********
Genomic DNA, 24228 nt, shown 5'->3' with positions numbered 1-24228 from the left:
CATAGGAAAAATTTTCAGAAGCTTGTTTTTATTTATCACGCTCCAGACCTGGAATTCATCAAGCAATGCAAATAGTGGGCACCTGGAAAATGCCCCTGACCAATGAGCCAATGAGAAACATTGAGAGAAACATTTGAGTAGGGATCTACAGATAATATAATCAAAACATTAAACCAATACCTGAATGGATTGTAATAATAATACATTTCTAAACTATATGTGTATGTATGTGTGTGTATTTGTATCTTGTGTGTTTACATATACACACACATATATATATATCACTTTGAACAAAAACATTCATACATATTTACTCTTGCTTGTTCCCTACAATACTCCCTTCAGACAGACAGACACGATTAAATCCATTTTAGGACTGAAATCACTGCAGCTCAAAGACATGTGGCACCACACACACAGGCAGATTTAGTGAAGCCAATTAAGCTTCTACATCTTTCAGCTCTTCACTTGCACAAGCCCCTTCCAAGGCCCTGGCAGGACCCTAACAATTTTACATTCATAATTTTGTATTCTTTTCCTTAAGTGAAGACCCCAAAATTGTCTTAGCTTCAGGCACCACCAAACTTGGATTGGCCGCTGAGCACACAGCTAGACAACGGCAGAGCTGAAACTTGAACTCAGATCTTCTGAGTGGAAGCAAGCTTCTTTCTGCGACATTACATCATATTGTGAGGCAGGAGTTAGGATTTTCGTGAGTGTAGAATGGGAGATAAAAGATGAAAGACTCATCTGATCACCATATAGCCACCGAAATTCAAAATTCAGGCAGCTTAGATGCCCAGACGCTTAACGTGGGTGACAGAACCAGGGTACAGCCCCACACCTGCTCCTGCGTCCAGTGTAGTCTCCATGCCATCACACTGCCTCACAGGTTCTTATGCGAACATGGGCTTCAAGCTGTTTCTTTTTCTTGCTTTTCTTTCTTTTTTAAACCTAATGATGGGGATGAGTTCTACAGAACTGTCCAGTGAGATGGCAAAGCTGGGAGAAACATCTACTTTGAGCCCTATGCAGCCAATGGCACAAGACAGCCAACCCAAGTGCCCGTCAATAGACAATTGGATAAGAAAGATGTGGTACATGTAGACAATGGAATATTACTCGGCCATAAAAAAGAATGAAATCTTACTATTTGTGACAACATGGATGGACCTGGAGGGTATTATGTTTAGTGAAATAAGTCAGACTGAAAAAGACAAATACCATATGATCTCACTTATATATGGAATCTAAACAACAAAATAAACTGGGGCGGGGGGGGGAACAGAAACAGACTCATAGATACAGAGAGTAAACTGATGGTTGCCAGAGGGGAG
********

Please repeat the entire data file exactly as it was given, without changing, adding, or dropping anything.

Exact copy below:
Genomic DNA, 24228 nt, shown 5'->3' with positions numbered 1-24228 from the left:
CATAGGAAAAATTTTCAGAAGCTTGTTTTTATTTATCACGCTCCAGACCTGGAATTCATCAAGCAATGCAAATAGTGGGCACCTGGAAAATGCCCCTGACCAATGAGCCAATGAGAAACATTGAGAGAAACATTTGAGTAGGGATCTACAGATAATATAATCAAAACATTAAACCAATACCTGAATGGATTGTAATAATAATACATTTCTAAACTATATGTGTATGTATGTGTGTGTATTTGTATCTTGTGTGTTTACATATACACACACATATATATATATCACTTTGAACAAAAACATTCATACATATTTACTCTTGCTTGTTCCCTACAATACTCCCTTCAGACAGACAGACACGATTAAATCCATTTTAGGACTGAAATCACTGCAGCTCAAAGACATGTGGCACCACACACACAGGCAGATTTAGTGAAGCCAATTAAGCTTCTACATCTTTCAGCTCTTCACTTGCACAAGCCCCTTCCAAGGCCCTGGCAGGACCCTAACAATTTTACATTCATAATTTTGTATTCTTTTCCTTAAGTGAAGACCCCAAAATTGTCTTAGCTTCAGGCACCACCAAACTTGGATTGGCCGCTGAGCACACAGCTAGACAACGGCAGAGCTGAAACTTGAACTCAGATCTTCTGAGTGGAAGCAAGCTTCTTTCTGCGACATTACATCATATTGTGAGGCAGGAGTTAGGATTTTCGTGAGTGTAGAATGGGAGATAAAAGATGAAAGACTCATCTGATCACCATATAGCCACCGAAATTCAAAATTCAGGCAGCTTAGATGCCCAGACGCTTAACGTGGGTGACAGAACCAGGGTACAGCCCCACACCTGCTCCTGCGTCCAGTGTAGTCTCCATGCCATCACACTGCCTCACAGGTTCTTATGCGAACATGGGCTTCAAGCTGTTTCTTTTTCTTGCTTTTCTTTCTTTTTTAAACCTAATGATGGGGATGAGTTCTACAGAACTGTCCAGTGAGATGGCAAAGCTGGGAGAAACATCTACTTTGAGCCCTATGCAGCCAATGGCACAAGACAGCCAACCCAAGTGCCCGTCAATAGACAATTGGATAAGAAAGATGTGGTACATGTAGACAATGGAATATTACTCGGCCATAAAAAAGAATGAAATCTTACTATTTGTGACAACATGGATGGACCTGGAGGGTATTATGTTTAGTGAAATAAGTCAGACTGAAAAAGACAAATACCATATGATCTCACTTATATATGGAATCTAAACAACAAAATAAACTGGGGCGGGGGGGGGAACAGAAACAGACTCATAGATACAGAGAGTAAACTGATGGTTGCCAGAGGGGAG